Professor Cathy Dwyer named chair of Scotland's new Animal Welfare Commission
The first members of Scotland’s new Animal Welfare Commission have been appointed, with Professor Cathy Dwyer from Scotland’s Rural College named as its chair.
The 12 members of the commission, appointed for the next four years, will provide scientific and ethical advice to the Scottish Government on matters related to animal welfare.
The members will advise ministers on how the welfare needs of sentient animals are being met by devolved policy, as well suggesting possible changes, legislative or otherwise, that could improve their treatment.
Rural Affairs Minister Mairi Gougeon said: “I am delighted to appoint these experts to work with Professor Dwyer and I very much look forward to working closely with them. Each member of the Animal Welfare Commission shares a passion for animal welfare and brings invaluable key skills and knowledge.
“Scotland has high standards when it comes to animal welfare and this commission will play an important role in strengthening and improving the protection we offer to animals.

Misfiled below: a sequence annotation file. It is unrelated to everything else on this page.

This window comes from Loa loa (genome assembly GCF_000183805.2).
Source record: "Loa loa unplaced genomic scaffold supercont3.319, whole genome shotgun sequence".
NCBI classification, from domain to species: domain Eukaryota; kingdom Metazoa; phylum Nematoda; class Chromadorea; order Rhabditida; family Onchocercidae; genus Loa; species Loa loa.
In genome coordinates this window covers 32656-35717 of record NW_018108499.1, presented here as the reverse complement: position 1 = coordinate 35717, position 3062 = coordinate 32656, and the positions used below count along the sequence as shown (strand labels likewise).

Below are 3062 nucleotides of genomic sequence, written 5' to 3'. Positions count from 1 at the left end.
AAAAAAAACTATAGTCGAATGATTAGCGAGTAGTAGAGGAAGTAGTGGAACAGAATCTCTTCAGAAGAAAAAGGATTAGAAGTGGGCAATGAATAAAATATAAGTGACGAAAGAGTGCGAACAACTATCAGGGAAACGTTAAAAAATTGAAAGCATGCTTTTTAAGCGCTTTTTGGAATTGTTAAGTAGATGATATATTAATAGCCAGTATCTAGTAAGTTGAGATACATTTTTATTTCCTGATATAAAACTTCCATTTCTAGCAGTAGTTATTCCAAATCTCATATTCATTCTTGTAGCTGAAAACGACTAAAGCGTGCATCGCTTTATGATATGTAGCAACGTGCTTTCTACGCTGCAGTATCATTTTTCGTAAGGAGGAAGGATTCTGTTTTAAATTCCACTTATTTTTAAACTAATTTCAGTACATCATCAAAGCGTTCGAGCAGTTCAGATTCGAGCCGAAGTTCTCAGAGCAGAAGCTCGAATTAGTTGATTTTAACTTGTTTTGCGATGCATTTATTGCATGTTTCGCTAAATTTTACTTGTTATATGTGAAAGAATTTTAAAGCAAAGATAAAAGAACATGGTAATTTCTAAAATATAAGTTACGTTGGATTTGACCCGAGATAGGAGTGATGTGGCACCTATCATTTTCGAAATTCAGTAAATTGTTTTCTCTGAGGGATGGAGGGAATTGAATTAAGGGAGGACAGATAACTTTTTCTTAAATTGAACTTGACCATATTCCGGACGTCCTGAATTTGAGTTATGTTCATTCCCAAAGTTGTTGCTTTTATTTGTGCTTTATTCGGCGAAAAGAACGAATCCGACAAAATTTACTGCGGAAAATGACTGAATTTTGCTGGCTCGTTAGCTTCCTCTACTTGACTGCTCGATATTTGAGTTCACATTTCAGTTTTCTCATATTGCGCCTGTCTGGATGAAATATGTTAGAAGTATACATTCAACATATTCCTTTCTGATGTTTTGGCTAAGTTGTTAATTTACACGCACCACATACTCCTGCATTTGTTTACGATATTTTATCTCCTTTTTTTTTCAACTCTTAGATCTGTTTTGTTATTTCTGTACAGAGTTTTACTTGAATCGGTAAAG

“The commission will specifically consider how our current policies take account of animal sentience, the wider welfare needs of animals and what improvements could be made.”
The members are:
• Professor Cathy Dwyer from Scotland’s Rural College and the University of Edinburgh (Chair)
• Dr Harvey Carruthers, veterinary surgeon
• Mike Radford, lawyer specialising in Animal Welfare
• Paula Boyden, Veterinary Director at Dogs Trust
• Professor Marie Haskell, Professor in Animal Welfare Science at Scotland’s Rural College
• Dr James Yeates, Chief Executive Officer of Cats Protection
• Libby Anderson, policy advisor to OneKind
• Dr Simon Girling, Head of Veterinary Services, Royal Zoological Society of Scotland
• Mike Flynn, Chief Superintendent at the Scottish SPCA
• Dr Pete Goddard, veterinary surgeon
• Professor Tim Parkin, Professor of Veterinary Epidemiology, University of Glasgow
• Dr Andrew Kitchener, Principal Curator of Vertebrates at the National Museum of Scotland